One reason for the scarcity of cyclopses is that they can’t see what’s behind them.

Most of the Earth’s animals with vision, however, can see much of what’s behind them, and presumably need to.

They do this via having two eyes facing in opposite directions.

This is true, for example, of squid, insects, fish, reptiles, dinosaurs, birds, and many mammals like rabbits and horses (see photos below). You can’t sneak up on these animals from behind.

Let’s take notice of something so obvious about the animals pictured above that one is apt to overlook it.

These animals have eyes facing in opposite directions, as I mentioned, but more specifically their eyes are on the sides of their heads, so that the eyes point sideways, as in the drawing of the animal on the left, below.

But this is not the only possible way of having panoramic vision.

One could instead place a single eye on the very front of the head, and another on the very back, as illustrated below and on the right. You never find this in nature (and not even in fiction, as far as I know). Why not?

The reason has to do with the fact that those sideways-facing eyes earlier don’t just see the opposite sides of the animal.

Instead, they typically also have some overlap, i.e., parts of the world that both eyes can see, called the binocular region.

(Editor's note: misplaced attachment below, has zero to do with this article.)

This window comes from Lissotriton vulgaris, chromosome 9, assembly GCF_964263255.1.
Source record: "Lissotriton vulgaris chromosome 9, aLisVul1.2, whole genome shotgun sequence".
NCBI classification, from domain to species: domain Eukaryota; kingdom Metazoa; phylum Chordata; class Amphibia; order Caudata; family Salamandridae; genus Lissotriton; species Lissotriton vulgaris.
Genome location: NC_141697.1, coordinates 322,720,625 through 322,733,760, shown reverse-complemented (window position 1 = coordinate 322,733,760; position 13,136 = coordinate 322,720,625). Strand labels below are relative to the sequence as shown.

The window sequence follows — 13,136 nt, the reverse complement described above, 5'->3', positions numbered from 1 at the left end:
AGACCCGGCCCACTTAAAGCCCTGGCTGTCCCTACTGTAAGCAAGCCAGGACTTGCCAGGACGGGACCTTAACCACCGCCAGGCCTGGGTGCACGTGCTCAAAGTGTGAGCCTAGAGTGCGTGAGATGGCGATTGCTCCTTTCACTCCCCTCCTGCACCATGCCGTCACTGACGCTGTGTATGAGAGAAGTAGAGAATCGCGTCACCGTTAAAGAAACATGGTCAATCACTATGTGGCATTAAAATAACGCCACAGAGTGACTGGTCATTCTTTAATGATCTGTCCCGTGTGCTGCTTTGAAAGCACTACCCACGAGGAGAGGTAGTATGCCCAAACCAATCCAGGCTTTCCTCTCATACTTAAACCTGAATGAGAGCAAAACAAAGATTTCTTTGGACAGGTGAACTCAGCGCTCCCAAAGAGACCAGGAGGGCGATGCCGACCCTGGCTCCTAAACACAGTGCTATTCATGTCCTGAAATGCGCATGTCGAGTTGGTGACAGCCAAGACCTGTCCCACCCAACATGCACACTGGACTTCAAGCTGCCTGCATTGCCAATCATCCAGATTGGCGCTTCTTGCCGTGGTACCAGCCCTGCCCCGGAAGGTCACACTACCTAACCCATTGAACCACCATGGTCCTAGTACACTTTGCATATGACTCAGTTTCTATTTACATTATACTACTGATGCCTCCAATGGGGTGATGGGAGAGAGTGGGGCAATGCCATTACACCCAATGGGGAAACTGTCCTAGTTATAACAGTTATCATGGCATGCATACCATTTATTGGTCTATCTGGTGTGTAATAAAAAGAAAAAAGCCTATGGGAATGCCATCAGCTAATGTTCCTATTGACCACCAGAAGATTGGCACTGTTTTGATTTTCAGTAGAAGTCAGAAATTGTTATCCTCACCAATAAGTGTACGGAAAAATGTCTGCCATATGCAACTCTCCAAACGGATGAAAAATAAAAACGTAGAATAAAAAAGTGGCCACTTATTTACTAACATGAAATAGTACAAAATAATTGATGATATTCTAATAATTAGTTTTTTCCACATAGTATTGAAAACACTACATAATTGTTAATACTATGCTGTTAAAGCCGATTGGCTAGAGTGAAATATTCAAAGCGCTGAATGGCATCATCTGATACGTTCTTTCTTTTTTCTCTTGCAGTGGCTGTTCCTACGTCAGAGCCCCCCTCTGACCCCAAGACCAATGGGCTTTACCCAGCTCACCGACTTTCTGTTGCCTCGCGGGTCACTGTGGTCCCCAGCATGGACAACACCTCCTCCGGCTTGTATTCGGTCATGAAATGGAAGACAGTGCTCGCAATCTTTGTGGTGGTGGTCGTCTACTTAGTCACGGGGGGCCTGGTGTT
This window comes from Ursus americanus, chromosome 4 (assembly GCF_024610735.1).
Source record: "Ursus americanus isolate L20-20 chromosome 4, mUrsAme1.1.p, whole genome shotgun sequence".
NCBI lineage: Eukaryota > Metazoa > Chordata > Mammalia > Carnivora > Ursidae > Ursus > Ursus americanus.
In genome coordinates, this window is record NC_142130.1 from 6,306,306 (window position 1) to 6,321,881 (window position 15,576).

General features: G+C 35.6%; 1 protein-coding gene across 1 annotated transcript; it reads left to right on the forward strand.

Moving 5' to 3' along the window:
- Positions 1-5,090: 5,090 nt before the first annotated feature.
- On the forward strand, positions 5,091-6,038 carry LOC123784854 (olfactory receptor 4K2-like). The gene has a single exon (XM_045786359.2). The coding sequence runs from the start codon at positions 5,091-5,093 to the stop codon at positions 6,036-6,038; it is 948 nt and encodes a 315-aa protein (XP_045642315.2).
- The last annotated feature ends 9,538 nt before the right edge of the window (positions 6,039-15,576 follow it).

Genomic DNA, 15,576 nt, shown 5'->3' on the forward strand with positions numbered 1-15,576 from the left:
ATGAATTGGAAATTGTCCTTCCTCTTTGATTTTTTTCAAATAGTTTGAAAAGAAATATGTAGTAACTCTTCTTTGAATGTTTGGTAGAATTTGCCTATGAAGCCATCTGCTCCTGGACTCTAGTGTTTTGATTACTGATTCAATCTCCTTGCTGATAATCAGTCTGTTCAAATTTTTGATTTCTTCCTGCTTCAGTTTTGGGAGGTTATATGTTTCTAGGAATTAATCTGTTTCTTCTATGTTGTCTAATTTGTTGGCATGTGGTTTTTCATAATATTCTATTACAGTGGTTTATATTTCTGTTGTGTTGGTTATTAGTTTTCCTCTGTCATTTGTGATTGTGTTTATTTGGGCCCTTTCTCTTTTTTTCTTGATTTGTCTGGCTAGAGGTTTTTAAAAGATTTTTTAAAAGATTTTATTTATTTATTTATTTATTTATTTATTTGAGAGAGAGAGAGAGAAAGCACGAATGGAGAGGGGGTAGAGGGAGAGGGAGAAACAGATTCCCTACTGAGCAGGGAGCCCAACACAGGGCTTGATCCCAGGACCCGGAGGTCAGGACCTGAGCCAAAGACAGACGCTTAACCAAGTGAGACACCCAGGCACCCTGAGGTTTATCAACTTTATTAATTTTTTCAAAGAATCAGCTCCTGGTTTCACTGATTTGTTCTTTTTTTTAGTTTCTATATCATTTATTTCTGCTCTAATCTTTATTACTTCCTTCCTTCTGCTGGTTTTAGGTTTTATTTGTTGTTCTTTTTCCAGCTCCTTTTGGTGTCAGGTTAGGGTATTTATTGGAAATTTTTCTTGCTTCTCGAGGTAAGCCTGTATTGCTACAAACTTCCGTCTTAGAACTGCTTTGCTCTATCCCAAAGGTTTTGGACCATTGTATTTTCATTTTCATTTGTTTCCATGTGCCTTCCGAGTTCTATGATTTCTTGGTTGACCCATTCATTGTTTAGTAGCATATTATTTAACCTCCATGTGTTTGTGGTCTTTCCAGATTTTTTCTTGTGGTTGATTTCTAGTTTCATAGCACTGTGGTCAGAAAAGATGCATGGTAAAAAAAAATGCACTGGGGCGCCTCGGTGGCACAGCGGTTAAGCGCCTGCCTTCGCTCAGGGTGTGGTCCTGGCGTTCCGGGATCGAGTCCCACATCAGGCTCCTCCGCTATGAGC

Seeing a part of the world via two eyes has certain advantages, advantages that animals typically want to bring to bear in front of themselves.

For animals with sideways-facing eyes, the binocular region does tend to be in front.

For example, for the drawing of the animal above and on the left, you are in its binocular field because you can tell that each of its eyes can see you.

For animals with an eye on the front of its head and another on the back, however, any overlapping regions of the visual field would be along the sides of the animal, not the front.

…and animals don’t tend to want their especially powerful vision directed to the sides.

Our vision is a variant of having eyes on the sides of the head in the sense that our eyes are placed on the left and right of our midline, and so our binocular region is also in front.